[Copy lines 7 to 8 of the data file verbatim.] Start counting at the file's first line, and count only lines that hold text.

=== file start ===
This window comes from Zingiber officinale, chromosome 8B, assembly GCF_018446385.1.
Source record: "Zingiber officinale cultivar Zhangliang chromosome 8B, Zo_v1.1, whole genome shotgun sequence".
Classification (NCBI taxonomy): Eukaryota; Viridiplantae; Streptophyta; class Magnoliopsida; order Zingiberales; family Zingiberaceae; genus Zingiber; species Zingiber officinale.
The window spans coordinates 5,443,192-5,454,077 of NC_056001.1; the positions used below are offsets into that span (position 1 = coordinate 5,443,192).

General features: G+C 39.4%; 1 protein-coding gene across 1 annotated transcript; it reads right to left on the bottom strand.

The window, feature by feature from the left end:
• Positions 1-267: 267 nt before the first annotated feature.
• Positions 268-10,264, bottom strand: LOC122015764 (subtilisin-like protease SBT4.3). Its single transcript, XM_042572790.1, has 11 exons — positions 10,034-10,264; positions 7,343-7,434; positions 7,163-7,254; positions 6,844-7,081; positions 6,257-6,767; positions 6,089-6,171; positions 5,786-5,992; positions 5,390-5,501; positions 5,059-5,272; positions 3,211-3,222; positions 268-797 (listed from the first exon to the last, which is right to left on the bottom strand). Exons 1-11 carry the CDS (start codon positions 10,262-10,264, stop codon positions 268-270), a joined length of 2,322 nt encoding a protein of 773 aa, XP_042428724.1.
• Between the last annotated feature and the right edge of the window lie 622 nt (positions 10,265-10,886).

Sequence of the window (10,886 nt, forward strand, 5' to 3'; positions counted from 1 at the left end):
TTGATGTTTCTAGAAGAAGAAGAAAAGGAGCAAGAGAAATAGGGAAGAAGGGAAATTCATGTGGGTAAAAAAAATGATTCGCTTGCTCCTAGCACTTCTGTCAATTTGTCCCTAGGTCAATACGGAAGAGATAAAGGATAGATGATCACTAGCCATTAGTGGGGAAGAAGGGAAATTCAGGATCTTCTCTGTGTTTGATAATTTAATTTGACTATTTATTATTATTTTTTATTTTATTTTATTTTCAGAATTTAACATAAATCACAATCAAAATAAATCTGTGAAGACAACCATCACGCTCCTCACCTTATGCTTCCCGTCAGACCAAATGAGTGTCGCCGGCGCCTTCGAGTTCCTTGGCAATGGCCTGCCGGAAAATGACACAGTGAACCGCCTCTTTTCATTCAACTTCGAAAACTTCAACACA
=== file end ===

• Positions 1-267: 267 nt before the first annotated feature.
• Positions 268-10,264, bottom strand: LOC122015764 (subtilisin-like protease SBT4.3). Its single transcript, XM_042572790.1, has 11 exons — positions 10,034-10,264; positions 7,343-7,434; positions 7,163-7,254; positions 6,844-7,081; positions 6,257-6,767; positions 6,089-6,171; positions 5,786-5,992; positions 5,390-5,501; positions 5,059-5,272; positions 3,211-3,222; positions 268-797 (listed from the first exon to the last, which is right to left on the bottom strand). Exons 1-11 carry the CDS (start codon positions 10,262-10,264, stop codon positions 268-270), a joined length of 2,322 nt encoding a protein of 773 aa, XP_042428724.1.